Growing Up in an Overweight Family

by Tara Spener

My parents have always been overweight.

When I was very young, it wasn’t something that I really noticed. They were just my parents. I didn’t notice or didn’t understand that they were heavier than they should be.

However, as I got older, that changed. Over time, my parents’ weight was about much more than their health.

When I was a young child, my parents being overweight meant that they couldn’t play with me the way some of my friends’ parents could play with them. There were no games of chase, no family bouts of tug of war, no family football matches in the backyard. It also meant that they didn’t have the energy for me. They were often too tired from their day to do more than sit down on the couch at the end of the day.

In the beginning, I just thought that’s the way things were, but as time went on, it started to weigh on me that my parents couldn’t (or didn’t want to) do the things that other parents did. I felt like I was missing out in some small way.

Meal times were not the most healthy.

It wasn’t until I was a teenager that I started to think of dinner as something that didn’t come from a box. Once I started to become more interested in eating healthy foods, my parents couldn’t provide me the guidance I needed. They weren’t able to teach me how to make nutritious meals. It wasn’t until I was married that I knew how to make a roast chicken. It wasn’t until college that I knew how to do more than boil some spaghetti noodles.

The unhealthy foods and the unhealthy role models made it hard for me to know how to live a healthy lifestyle.

Once I got to high school, I became interested in track, and I started to lead a more active lifestyle myself. I struggled for many more years trying to learn how to eat a healthy and balanced diet, and I continue to struggle with body issues.

Because my parents didn’t teach me healthy habits, I never learned how to listen to my body and give it the healthy foods it needed. I didn’t learn to exercise because of what it could do for my body and how it could make it feel. As a result, I struggled for a long time with learning how to say no to foods and with learning to strike the right balance with exercise. I either worked out too much or not at all. I either ate too much or too little.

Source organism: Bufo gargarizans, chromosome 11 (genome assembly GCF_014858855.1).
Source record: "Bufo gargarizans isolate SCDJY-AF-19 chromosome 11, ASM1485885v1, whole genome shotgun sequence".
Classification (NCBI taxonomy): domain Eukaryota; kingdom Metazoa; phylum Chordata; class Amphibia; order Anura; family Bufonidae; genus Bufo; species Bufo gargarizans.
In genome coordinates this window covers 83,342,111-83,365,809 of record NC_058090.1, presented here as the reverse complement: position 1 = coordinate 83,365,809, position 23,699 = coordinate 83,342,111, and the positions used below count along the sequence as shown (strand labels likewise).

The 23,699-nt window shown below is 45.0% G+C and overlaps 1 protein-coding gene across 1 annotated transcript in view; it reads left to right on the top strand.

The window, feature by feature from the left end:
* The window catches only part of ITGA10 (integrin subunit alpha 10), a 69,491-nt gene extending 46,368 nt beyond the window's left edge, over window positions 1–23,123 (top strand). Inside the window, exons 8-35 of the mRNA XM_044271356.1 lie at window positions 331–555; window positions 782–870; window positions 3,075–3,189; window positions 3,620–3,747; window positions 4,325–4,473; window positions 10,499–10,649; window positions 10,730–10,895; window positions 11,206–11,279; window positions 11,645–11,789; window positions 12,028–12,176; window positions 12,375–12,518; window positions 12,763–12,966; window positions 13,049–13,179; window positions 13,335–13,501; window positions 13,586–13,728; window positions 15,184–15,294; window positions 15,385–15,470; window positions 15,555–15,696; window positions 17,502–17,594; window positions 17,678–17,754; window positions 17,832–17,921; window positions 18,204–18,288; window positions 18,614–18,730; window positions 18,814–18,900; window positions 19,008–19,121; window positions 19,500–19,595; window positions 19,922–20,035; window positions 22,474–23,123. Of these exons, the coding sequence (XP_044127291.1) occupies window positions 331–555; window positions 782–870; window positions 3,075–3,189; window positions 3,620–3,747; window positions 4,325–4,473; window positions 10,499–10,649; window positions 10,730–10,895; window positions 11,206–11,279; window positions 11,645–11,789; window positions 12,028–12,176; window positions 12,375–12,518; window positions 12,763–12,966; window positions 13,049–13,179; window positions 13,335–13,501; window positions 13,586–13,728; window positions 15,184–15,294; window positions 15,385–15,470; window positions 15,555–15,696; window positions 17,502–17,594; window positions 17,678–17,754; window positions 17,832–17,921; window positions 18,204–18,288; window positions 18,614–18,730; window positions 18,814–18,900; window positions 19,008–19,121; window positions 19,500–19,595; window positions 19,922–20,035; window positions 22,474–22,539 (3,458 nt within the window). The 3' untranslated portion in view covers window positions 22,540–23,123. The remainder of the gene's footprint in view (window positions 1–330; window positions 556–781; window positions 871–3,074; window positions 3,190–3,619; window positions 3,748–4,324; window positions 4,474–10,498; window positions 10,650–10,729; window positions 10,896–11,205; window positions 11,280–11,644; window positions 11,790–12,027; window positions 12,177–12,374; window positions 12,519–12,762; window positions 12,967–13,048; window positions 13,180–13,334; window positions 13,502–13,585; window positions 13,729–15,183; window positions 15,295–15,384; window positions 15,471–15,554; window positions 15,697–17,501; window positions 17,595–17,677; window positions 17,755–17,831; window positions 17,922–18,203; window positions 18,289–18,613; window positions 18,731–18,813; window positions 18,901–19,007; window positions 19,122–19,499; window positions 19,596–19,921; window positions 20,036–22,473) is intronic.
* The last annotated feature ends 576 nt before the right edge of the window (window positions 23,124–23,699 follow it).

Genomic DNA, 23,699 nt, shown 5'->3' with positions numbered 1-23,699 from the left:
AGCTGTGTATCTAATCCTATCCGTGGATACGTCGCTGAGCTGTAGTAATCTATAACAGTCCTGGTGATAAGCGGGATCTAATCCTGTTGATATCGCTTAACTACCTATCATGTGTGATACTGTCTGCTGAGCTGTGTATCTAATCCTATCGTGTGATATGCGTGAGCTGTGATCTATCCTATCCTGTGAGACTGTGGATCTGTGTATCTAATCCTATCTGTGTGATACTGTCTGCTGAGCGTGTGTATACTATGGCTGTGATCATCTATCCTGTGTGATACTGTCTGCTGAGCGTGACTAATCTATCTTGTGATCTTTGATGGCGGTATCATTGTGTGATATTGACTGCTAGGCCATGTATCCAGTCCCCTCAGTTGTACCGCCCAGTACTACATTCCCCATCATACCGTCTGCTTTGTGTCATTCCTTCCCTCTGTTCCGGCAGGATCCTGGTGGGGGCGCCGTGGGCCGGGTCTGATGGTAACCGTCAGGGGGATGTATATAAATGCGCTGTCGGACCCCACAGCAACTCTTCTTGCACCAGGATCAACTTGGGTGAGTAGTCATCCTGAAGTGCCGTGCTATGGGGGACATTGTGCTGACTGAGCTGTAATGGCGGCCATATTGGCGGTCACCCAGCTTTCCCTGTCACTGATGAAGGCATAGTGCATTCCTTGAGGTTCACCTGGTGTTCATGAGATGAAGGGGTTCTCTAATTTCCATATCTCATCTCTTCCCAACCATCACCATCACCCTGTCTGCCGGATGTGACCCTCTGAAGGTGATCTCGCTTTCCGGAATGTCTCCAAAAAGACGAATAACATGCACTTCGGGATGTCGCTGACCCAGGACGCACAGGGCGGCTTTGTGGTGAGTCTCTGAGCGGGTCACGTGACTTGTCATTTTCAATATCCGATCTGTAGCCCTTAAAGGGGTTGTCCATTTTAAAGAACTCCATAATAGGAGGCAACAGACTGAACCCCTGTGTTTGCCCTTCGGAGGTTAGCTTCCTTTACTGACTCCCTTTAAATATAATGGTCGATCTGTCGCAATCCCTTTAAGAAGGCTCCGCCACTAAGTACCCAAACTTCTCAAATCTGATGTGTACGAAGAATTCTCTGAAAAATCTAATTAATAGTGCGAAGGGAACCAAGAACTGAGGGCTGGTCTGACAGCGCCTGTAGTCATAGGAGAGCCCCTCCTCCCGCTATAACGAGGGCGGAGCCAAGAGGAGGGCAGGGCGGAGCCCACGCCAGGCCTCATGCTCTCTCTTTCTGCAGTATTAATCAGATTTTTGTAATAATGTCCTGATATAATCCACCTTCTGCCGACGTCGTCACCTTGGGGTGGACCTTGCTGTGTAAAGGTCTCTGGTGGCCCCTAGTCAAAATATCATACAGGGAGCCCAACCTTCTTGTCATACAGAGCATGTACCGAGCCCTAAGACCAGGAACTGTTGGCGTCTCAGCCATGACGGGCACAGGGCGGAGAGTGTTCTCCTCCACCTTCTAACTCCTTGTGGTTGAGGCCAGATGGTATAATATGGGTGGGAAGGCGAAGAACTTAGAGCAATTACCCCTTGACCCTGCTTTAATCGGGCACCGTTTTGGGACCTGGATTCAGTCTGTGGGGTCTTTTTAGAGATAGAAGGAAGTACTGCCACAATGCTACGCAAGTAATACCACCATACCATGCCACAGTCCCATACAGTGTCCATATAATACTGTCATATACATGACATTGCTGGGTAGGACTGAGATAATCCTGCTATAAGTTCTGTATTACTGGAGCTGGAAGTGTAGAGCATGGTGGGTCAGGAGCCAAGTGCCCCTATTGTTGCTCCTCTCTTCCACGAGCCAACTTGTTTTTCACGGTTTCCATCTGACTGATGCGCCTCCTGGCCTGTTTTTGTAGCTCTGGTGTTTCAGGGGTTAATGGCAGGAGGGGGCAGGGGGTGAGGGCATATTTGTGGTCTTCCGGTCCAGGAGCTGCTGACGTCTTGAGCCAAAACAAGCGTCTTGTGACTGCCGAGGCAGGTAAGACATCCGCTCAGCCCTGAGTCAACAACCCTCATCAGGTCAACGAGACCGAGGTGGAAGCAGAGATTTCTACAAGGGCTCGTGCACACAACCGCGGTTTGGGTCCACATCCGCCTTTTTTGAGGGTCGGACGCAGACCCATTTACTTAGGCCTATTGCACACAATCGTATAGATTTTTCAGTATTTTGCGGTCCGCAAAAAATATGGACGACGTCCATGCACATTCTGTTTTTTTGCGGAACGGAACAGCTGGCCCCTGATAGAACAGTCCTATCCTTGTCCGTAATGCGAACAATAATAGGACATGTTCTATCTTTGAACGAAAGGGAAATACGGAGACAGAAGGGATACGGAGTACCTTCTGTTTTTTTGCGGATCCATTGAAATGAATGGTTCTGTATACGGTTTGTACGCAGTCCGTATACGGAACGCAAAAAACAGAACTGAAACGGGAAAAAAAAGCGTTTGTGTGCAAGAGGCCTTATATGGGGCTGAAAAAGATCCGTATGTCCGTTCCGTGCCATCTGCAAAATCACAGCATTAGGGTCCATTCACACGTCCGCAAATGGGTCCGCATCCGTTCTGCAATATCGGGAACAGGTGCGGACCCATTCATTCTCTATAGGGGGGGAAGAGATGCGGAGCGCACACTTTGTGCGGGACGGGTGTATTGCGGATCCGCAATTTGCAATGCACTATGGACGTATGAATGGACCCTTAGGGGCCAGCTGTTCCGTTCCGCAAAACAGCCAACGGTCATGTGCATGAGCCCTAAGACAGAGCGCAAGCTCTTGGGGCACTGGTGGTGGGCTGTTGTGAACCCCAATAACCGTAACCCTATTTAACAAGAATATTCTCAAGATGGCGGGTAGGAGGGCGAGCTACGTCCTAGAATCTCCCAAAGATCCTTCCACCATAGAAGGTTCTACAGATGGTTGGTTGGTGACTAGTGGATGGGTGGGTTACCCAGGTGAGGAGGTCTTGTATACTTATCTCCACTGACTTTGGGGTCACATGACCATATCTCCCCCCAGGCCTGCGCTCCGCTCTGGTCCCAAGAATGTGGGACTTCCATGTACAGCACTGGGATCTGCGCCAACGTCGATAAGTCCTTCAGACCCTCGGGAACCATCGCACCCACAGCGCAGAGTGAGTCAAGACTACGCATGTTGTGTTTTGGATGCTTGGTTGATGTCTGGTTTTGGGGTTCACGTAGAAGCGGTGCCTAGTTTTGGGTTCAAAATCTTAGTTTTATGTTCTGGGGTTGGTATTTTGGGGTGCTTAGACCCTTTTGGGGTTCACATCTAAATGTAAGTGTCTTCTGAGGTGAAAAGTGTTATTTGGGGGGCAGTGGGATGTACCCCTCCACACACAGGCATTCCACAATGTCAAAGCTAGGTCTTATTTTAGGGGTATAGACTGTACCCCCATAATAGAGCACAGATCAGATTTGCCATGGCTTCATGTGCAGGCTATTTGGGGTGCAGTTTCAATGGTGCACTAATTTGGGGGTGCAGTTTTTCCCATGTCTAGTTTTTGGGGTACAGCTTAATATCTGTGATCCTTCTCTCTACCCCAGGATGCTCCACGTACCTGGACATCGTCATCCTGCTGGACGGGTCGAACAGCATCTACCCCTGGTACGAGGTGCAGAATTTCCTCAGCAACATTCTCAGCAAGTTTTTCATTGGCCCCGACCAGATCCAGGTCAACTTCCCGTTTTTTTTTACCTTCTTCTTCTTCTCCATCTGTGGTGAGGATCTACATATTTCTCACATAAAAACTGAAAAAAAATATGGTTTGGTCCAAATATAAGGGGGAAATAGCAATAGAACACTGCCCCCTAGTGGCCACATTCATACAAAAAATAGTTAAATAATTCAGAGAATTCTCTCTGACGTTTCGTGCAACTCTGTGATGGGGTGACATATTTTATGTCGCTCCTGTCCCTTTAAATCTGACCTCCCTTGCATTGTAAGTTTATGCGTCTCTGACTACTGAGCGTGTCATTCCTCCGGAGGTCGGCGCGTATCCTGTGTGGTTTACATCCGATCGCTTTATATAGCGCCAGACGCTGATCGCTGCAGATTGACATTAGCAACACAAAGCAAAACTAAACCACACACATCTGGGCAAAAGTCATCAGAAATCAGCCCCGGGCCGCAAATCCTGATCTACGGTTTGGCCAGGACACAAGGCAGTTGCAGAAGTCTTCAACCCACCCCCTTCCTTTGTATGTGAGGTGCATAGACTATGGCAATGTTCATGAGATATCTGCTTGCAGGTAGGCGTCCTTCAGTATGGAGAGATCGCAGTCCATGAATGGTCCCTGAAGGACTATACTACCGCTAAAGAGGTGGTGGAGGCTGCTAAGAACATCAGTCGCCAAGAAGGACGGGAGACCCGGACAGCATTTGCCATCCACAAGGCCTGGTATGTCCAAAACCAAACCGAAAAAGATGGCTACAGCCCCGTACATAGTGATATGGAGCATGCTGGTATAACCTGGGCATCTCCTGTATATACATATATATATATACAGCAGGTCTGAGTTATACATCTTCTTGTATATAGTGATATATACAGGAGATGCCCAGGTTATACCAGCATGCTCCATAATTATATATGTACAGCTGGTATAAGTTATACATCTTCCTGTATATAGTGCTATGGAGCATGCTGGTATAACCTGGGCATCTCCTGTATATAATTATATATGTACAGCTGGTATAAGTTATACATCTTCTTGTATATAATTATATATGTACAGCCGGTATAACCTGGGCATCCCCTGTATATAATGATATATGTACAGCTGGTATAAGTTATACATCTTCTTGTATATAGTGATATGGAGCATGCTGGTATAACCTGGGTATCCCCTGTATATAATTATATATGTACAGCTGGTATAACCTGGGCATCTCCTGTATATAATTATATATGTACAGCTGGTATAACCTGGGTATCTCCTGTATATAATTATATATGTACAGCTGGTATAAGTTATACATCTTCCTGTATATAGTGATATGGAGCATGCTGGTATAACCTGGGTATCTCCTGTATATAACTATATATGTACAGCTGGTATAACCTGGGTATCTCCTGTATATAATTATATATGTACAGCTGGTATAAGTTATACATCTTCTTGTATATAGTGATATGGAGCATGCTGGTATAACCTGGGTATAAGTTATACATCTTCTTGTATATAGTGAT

Continuing to run track in college helped me to find that balance.

I learned how to train to push my body to its highest performance. I learned how to eat a healthy diet that gave me energy and made me feel great. Most of all, I learned how to love my body and to treat it with the respect it deserved.

My parents still struggle with their weight.

However, now I am able to offer them the role model that I had hoped they would be for me. With time, I hope that they are able to learn how to adopt a healthier lifestyle so that they can live long and fulfilling lives. And maybe one day we’ll be able to enjoy that game of tag … with their grandchildren.

About the Author: Tara Spenser is currently the resident writer for workingcapital.org, where she researches the most affordable business capital available. In her spare time, she enjoys blogging, swimming and being a mom.

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